Archived Story

Cardinal Charlie: drum major caught baton over cross bar

Published 7:10pm Thursday, February 28, 2013

Since Carson Minshall, an old neighbor of mine from the 1930s, and I got together a while back, we have been writing to each other and sharing our memories of old Dowagiac and the many people we both remember.

I wrote five columns of his letters, and I thought folks would like some of his latest 17-page letter.

Boy, I thought, I remembered a lot, but old Cart beats me by 100 yards.

He and his wife, Nancy, have had quite a life over the years.

He said as a kid he had a South Bend paper route.

The paper only missed four days a year that it didn’t publish.

He said one of his customers refused to pay because of those four days, so he said his boss went to the house, gave them a quarter and said that should take care of the missing papers for a year. I think Cart got 11 cents for each paper. Big money back in those days.

Cart said his route was south of Main and east of Lowe. His first stop was Walker’s ice plant.

There was a short cut using a foot bridge across the creek by the water works, and it took courage and skill to ride a bicycle across with a load of papers.

He said that Earl Walker’s office was the meeting room of lots of Dowagiac’s scruffiest.

He said Dee had a refrigerator full of pop with a cigar box on top. You made your own change.

His dad played a drum in the Round Oak Band and he played in a dance band with Leonard Bright. Pay was $2 a night due to the Depression.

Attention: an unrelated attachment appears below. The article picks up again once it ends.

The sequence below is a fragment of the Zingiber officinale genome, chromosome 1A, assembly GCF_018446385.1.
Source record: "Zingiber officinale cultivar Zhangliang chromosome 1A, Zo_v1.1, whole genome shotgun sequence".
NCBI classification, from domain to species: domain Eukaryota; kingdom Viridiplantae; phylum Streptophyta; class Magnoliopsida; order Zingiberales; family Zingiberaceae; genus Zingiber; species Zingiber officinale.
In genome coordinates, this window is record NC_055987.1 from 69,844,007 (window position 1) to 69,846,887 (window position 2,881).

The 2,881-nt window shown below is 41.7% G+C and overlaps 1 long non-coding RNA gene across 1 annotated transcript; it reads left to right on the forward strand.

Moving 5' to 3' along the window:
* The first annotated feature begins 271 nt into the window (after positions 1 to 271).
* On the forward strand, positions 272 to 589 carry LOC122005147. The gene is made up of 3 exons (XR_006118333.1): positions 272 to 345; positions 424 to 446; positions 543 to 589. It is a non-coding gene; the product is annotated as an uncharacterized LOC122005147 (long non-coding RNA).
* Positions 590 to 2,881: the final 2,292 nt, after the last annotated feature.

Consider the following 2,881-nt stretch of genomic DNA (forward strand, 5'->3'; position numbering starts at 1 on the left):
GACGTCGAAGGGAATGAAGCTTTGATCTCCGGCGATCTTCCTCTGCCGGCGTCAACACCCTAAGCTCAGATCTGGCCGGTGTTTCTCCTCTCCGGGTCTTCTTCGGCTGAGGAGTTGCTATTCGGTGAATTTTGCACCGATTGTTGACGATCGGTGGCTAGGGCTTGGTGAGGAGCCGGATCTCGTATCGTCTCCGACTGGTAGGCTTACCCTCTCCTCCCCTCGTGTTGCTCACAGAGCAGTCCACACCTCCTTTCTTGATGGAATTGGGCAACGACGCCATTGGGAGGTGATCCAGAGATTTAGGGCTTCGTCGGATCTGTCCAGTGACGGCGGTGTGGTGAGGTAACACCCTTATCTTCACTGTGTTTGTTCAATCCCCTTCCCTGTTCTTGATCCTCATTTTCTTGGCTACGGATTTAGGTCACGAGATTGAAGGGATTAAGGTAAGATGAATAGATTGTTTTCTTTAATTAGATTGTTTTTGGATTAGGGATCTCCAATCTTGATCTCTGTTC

His dad taught him drum lessons and Uncle Billy Shukert took over later.

Dewey Mason headed the school orchestra. The junior high band was pathetic, but they quit.

The local band was Leonard Bright, Mrs. McCloud on piano and Floyd Salee on bass fiddle.

He said there were a lot of dance halls in Marcellus.

Next he played with Freddie Garland, who was a first-rate piano man, but a third-rate drunk. At his top, he played with Gene Goldkett and the A&P Gypsies, one of the best in those days.

Freddie’s wife sang with several big bands. He said they used to play real late at night, and he had to get up after coming home at 3 or 4 and sit through Bill Carey’s geometry. Old Bill had to wake him up.

After Dewey Mason left they hired Ralph Haley. He gave Cart lessons and recruited Laraine Murphy and a raw, knobby kid named Iven Carl Kincheloe on snare. He moved Cart to the tympani.

We had a 13-band conference and gave a concert at the athletic field. He said he marched to the center of the field and each band picked up the cadence.

The next year Cart took the mantel from Eldon Ruple as drum major, but the coat didn’t fit and he was never able to throw the baton over the cross bar and catch it like Eldon used to do.

He said Curt Hasper had a gas station, was a good football player in high school and a captain during World War II.


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